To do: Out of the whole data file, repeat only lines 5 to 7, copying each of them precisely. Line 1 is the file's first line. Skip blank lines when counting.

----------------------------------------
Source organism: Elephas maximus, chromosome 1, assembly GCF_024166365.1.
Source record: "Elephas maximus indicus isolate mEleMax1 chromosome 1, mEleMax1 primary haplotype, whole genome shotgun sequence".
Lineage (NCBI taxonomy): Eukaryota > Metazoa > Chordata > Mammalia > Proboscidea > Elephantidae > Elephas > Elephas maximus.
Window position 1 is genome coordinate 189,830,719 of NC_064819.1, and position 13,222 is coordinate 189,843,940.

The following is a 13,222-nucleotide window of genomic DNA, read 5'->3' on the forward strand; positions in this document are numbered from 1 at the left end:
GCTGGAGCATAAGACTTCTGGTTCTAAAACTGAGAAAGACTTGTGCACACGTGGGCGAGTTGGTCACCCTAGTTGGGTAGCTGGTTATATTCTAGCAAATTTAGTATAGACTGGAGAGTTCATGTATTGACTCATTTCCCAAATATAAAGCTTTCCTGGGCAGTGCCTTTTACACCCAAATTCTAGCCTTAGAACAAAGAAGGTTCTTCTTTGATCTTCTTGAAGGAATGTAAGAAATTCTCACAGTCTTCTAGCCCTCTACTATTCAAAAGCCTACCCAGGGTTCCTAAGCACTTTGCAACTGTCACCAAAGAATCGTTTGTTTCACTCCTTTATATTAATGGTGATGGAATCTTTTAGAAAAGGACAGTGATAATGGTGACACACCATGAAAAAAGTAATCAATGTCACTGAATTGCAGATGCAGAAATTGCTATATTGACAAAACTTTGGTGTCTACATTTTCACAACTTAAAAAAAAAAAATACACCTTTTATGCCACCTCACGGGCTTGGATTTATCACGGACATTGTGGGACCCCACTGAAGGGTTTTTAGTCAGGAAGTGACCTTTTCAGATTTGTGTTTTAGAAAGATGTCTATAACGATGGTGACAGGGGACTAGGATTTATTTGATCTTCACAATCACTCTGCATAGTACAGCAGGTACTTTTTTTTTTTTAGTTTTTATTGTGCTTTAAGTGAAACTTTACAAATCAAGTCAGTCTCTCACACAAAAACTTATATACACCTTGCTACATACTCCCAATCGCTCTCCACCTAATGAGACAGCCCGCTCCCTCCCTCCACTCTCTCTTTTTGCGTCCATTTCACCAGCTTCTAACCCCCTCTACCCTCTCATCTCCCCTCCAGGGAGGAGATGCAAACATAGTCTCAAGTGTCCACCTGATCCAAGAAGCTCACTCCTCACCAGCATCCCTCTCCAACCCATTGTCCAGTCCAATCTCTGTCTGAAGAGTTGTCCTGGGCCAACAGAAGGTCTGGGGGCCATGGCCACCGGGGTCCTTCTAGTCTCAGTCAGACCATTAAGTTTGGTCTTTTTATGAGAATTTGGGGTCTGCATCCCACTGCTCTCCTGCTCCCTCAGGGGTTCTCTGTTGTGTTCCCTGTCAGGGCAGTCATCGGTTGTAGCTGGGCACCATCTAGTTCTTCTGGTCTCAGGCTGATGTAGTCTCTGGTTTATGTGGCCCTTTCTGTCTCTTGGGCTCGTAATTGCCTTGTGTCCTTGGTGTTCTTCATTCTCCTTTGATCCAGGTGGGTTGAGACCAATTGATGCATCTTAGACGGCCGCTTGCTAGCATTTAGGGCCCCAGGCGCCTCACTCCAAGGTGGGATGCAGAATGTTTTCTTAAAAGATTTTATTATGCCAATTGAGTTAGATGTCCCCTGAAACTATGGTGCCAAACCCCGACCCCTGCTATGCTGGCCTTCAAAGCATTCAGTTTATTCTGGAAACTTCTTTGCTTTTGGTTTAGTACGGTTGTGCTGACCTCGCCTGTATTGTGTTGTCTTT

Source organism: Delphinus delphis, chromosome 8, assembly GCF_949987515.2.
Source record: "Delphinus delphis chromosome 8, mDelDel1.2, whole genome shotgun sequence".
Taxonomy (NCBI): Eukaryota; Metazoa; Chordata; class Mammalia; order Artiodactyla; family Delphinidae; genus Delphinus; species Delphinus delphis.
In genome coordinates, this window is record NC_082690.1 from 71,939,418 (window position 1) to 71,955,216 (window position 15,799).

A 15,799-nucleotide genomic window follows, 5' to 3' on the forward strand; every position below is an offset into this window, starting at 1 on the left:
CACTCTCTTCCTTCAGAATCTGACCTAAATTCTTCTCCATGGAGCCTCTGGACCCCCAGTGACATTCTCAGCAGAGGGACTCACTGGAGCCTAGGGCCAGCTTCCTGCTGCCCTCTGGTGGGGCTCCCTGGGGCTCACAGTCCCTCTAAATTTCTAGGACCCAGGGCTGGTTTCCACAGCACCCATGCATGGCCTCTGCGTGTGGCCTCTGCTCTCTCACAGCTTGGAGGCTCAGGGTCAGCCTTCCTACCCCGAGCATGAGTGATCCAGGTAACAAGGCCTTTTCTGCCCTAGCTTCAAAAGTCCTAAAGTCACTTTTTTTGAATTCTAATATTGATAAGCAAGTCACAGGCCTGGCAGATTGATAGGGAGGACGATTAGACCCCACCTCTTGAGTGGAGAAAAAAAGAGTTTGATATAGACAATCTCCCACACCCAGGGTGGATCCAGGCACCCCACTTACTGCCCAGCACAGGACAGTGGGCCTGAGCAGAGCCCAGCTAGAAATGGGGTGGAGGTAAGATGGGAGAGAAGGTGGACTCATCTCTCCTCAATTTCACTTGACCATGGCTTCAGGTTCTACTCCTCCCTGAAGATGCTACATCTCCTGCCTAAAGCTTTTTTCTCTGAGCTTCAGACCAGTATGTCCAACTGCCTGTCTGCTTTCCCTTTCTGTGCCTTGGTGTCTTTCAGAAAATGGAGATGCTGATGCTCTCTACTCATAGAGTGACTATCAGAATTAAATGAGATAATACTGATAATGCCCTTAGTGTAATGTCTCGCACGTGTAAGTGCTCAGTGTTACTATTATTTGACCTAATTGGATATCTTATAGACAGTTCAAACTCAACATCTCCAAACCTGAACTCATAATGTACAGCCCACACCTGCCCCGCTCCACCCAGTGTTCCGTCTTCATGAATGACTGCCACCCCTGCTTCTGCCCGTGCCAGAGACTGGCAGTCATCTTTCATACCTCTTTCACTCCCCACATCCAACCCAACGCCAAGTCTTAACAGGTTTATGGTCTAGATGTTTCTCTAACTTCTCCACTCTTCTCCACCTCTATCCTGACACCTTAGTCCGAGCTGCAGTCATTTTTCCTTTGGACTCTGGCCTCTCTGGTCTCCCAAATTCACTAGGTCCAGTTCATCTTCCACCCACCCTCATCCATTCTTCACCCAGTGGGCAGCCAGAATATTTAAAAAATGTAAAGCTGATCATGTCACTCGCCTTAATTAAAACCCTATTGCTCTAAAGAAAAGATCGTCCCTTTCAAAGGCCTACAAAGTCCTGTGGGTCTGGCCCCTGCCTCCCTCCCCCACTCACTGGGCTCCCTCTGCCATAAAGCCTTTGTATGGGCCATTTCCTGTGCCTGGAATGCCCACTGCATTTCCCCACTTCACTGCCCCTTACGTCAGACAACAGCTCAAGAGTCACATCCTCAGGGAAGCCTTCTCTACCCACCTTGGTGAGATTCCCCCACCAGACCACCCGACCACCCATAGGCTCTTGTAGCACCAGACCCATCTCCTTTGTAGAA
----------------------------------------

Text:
The following is a 13,222-nucleotide window of genomic DNA, read 5'->3' on the forward strand; positions in this document are numbered from 1 at the left end:
GCTGGAGCATAAGACTTCTGGTTCTAAAACTGAGAAAGACTTGTGCACACGTGGGCGAGTTGGTCACCCTAGTTGGGTAGCTGGTTATATTCTAGCAAATTTAGTATAGACTGGAGAGTTCATGTATTGACTCATTTCCCAAATATAAAGCTTTCCTGGGCAGTGCCTTTTACACCCAAATTCTAGCCTTAGAACAAAGAAGGTTCTTCTTTGATCTTCTTGAAGGAATGTAAGAAATTCTCACAGTCTTCTAGCCCTCTACTATTCAAAAGCCTACCCAGGGTTCCTAAGCACTTTGCAACTGTCACCAAAGAATCGTTTGTTTCACTCCTTTATATTAATGGTGATGGAATCTTTTAGAAAAGGACAGTGATAATGGTGACACACCATGAAAAAAGTAATCAATGTCACTGAATTGCAGATGCAGAAATTGCTATATTGACAAAACTTTGGTGTCTACATTTTCACAACTTAAAAAAAAAAAATACACCTTTTATGCCACCTCACGGGCTTGGATTTATCACGGACATTGTGGGACCCCACTGAAGGGTTTTTAGTCAGGAAGTGACCTTTTCAGATTTGTGTTTTAGAAAGATGTCTATAACGATGGTGACAGGGGACTAGGATTTATTTGATCTTCACAATCACTCTGCATAGTACAGCAGGTACTTTTTTTTTTTTAGTTTTTATTGTGCTTTAAGTGAAACTTTACAAATCAAGTCAGTCTCTCACACAAAAACTTATATACACCTTGCTACATACTCCCAATCGCTCTCCACCTAATGAGACAGCCCGCTCCCTCCCTCCACTCTCTCTTTTTGCGTCCATTTCACCAGCTTCTAACCCCCTCTACCCTCTCATCTCCCCTCCAGGGAGGAGATGCAAACATAGTCTCAAGTGTCCACCTGATCCAAGAAGCTCACTCCTCACCAGCATCCCTCTCCAACCCATTGTCCAGTCCAATCTCTGTCTGAAGAGTTGTCCTGGGCCAACAGAAGGTCTGGGGGCCATGGCCACCGGGGTCCTTCTAGTCTCAGTCAGACCATTAAGTTTGGTCTTTTTATGAGAATTTGGGGTCTGCATCCCACTGCTCTCCTGCTCCCTCAGGGGTTCTCTGTTGTGTTCCCTGTCAGGGCAGTCATCGGTTGTAGCTGGGCACCATCTAGTTCTTCTGGTCTCAGGCTGATGTAGTCTCTGGTTTATGTGGCCCTTTCTGTCTCTTGGGCTCGTAATTGCCTTGTGTCCTTGGTGTTCTTCATTCTCCTTTGATCCAGGTGGGTTGAGACCAATTGATGCATCTTAGACGGCCGCTTGCTAGCATTTAGGGCCCCAGGCGCCTCACTCCAAGGTGGGATGCAGAATGTTTTCTTAAAAGATTTTATTATGCCAATTGAGTTAGATGTCCCCTGAAACTATGGTGCCAAACCCCGACCCCTGCTATGCTGGCCTTCAAAGCATTCAGTTTATTCTGGAAACTTCTTTGCTTTTGGTTTAGTACGGTTGTGCTGACCTCGCCTGTATTGTGTTGTCTTT

Source organism: Delphinus delphis, chromosome 8, assembly GCF_949987515.2.